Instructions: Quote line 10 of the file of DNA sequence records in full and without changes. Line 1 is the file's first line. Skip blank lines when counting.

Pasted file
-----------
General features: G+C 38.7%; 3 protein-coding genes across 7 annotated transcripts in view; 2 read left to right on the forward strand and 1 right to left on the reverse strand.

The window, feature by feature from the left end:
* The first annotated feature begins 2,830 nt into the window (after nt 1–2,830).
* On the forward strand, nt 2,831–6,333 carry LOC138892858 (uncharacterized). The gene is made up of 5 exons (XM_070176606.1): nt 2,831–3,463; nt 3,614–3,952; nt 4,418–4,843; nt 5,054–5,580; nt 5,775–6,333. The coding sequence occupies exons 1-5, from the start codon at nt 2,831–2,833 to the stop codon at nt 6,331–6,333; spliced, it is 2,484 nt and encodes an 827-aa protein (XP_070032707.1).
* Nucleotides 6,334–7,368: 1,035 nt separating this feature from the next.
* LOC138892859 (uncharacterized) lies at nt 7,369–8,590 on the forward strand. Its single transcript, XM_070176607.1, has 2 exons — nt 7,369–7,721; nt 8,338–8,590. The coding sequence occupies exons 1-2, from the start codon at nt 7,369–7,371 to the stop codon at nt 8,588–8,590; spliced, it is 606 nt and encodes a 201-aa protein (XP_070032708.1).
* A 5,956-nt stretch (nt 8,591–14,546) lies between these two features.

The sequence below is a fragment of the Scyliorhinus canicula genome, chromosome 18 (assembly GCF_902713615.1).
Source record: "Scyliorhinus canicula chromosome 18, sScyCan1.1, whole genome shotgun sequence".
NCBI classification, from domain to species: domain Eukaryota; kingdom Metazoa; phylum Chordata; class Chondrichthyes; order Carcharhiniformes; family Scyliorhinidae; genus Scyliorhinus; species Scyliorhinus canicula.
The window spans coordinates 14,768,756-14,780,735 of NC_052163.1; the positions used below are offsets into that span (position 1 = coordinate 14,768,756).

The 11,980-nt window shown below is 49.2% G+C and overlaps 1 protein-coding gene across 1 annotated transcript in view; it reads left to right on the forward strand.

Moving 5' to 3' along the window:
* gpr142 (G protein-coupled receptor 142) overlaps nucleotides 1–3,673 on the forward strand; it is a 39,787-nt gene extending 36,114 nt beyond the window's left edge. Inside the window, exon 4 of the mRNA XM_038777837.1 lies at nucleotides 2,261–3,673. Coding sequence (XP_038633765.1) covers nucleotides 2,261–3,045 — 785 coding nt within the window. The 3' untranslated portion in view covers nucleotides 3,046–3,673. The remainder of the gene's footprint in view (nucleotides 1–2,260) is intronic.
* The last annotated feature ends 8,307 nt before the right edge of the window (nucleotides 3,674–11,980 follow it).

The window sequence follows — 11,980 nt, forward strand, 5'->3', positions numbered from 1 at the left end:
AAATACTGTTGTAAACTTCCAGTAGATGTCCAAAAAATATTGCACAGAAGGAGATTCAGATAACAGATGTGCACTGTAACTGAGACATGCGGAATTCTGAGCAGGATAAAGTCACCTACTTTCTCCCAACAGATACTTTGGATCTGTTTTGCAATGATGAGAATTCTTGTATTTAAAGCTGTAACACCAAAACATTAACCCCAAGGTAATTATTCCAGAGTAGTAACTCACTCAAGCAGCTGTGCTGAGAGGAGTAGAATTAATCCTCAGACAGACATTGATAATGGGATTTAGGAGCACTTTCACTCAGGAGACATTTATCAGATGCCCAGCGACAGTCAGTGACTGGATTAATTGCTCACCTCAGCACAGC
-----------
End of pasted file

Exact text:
NCBI classification, from domain to species: domain Eukaryota; kingdom Metazoa; phylum Chordata; class Chondrichthyes; order Carcharhiniformes; family Scyliorhinidae; genus Scyliorhinus; species Scyliorhinus canicula.